By Michael Markarian
Cockfighting has been illegal in Kentucky since 1893. But a group of active cockfighters in the state are still trying to hold onto the last vestiges of this cruel and criminal practice, deservedly on its last gasp.
As Sam Youngman and Janet Patton reported in the Lexington Herald-Leader yesterday, the cockfighters are upset with U.S. Sen. Mitch McConnell, R-Ky., and others who voted for the Farm Bill, because it includes a provision making it a federal crime to attend or bring a child to an animal fight. That provision is the latest in a series of measures that fill the gaps in the legal framework focusing on cockfighting, and provide law enforcement officials with the tools needed to crack down on staged animal combat across the country.
With such anemic laws in Kentucky, the cockfighters are pretty brazen in their efforts to defend a practice banned for more than a century. Incredibly, their spokesperson stated, “When you make a law like that you take good taxpaying people and you turn them into criminals overnight. The grassroots on this are not playing games anymore. They’ve been beaten and battered for 30 years. They’re rural people. They want to be left alone.” One might say they are already operating like organized criminals.
This man needs a lesson not just in ethics but in history. It was not too long ago that cockfighting was still legal in a handful of states, with dozens of open-air pits, some of them the size of high-school football stadiums with concession stands, and millions of birds with razor-sharp knives strapped to their legs, forced to hack each other to death for entertainment and gambling. The conventional wisdom among some politicians, in a few states, was that you couldn’t go against the cockfighters, who supposedly had a stronghold of a voting bloc in some rural regions.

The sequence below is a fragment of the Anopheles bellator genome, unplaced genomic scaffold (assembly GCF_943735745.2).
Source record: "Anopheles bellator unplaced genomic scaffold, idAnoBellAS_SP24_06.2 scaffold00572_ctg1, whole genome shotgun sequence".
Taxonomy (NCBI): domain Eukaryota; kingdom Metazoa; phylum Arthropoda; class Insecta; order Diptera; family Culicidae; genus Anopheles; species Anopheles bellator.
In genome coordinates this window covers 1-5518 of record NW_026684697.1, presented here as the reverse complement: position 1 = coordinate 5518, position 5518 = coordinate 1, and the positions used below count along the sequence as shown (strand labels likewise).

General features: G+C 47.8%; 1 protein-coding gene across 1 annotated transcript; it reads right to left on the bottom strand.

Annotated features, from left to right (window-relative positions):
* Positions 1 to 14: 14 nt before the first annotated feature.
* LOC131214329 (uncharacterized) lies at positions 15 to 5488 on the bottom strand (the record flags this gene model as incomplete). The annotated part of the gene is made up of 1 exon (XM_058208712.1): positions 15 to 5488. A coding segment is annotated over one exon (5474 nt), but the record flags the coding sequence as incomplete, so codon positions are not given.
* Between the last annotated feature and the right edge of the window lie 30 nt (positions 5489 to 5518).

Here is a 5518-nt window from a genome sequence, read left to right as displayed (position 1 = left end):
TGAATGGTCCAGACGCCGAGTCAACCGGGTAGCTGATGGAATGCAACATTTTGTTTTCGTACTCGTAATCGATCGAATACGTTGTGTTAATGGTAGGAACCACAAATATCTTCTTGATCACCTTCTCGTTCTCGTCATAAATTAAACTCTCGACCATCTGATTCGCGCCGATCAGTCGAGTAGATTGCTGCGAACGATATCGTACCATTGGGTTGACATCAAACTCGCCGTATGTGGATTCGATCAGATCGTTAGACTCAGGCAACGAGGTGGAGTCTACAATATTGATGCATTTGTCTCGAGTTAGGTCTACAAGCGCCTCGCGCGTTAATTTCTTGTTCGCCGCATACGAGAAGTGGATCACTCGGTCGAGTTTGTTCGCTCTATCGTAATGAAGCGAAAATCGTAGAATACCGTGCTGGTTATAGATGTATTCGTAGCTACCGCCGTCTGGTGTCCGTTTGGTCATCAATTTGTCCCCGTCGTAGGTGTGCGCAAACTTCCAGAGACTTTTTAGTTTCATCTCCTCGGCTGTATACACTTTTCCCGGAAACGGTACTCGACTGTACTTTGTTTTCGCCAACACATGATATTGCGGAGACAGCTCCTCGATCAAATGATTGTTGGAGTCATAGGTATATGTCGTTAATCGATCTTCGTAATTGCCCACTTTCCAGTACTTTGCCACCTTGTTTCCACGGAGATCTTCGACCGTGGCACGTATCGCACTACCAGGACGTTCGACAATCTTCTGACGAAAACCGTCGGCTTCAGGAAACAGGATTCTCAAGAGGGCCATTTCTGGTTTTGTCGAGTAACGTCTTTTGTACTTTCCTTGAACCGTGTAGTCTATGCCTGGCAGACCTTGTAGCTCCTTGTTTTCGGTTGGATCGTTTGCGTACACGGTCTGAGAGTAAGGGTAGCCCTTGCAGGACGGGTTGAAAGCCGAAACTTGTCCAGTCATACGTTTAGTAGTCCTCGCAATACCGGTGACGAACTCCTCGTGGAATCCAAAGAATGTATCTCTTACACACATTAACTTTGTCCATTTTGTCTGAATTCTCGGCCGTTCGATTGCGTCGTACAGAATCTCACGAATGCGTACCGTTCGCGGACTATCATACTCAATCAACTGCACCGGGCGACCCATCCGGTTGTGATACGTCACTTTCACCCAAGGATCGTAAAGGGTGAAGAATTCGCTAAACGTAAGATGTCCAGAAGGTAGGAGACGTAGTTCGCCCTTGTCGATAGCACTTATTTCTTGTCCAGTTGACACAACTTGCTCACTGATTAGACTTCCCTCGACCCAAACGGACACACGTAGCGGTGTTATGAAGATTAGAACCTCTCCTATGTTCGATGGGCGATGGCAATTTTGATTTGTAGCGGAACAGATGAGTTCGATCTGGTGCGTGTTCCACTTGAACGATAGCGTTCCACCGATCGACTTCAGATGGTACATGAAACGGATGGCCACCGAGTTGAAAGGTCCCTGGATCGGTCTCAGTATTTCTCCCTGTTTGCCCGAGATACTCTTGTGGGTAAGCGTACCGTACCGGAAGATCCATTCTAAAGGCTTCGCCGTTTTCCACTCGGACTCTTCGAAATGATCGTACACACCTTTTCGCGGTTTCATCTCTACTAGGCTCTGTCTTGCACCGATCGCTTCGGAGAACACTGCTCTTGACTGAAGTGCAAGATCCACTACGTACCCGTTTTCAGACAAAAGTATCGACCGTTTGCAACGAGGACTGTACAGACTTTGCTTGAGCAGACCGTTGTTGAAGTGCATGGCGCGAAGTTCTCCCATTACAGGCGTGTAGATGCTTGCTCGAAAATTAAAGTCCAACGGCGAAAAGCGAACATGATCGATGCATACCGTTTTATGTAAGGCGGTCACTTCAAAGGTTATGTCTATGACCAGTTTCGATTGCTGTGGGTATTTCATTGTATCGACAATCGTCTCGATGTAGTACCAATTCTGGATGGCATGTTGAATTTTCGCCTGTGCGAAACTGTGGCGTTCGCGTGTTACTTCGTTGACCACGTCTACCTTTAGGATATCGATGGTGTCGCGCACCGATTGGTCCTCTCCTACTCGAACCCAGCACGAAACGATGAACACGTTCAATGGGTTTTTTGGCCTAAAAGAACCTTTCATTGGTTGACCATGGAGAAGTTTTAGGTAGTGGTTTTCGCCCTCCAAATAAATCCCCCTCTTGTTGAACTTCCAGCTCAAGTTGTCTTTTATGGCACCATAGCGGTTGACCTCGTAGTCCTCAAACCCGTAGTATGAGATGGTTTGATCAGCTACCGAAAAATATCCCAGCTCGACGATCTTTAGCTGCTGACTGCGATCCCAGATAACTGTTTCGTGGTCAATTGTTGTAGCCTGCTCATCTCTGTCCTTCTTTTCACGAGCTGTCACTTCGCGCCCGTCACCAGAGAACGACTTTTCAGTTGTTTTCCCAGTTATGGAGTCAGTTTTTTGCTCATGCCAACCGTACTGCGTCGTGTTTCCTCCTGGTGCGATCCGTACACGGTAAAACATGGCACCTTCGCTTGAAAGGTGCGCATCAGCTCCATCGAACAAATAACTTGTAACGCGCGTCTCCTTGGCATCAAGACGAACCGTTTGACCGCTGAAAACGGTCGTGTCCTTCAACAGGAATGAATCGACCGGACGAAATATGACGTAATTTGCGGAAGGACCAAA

But that conventional wisdom was turned on its head when voters overwhelmingly approved statewide ballot measures to ban cockfighting in Arizona and Missouri in 1998 and in Oklahoma in 2002. Not long afterwards, a poll in Louisiana, one of the last cockfighting holdouts, revealed that 82 percent of voters wanted it banned. When animal advocates exposed the pro-cockfighting positions of Chris John, the Democratic candidate for Louisiana’s open U.S. Senate seat in 2004, a large number of Democratic women who couldn’t stomach animal cruelty crossed party lines to vote for the Republican candidate, helping to send David Vitter to the Senate.
Now dogfighting is a felony in all 50 states, cockfighting is banned in all 50 and a felony in 40, and both are felonies under federal law, and there’s a firm social and political consensus on the issue. The latest upgrade to the federal law—to punish the spectators who finance the fights with their admission fees and gambling wagers and provide cover to animal fighters who blend into the crowds during law enforcement raids—passed the U.S. Senate three times before being folded into the final Farm Bill package. In the Senate, where any single lawmaker can slow down or derail a piece of legislation, the animal fighting provision was virtually a non-issue. It was cosponsored by dozens of Republicans and Democrats, and endorsed by the National Sheriffs’ Association and more than 300 individual sheriffs and law enforcement agencies. The only people on the other side? Illegal animal fighters.
There’s still a small and active group of cockfighters out there, but the politicians have left them behind, as society itself has done. Now, they are flocking to the remaining few states with weak misdemeanor penalties where they hope they can get away with a slap on the wrist, while the window is surely closing upon them. Sen. Mitch McConnell and other lawmakers targeted by cockfighters have nothing to fear, squarely on the side of law enforcement and humane treatment as they clearly are, and firmly against organized criminal activity and animal cruelty, as they should be.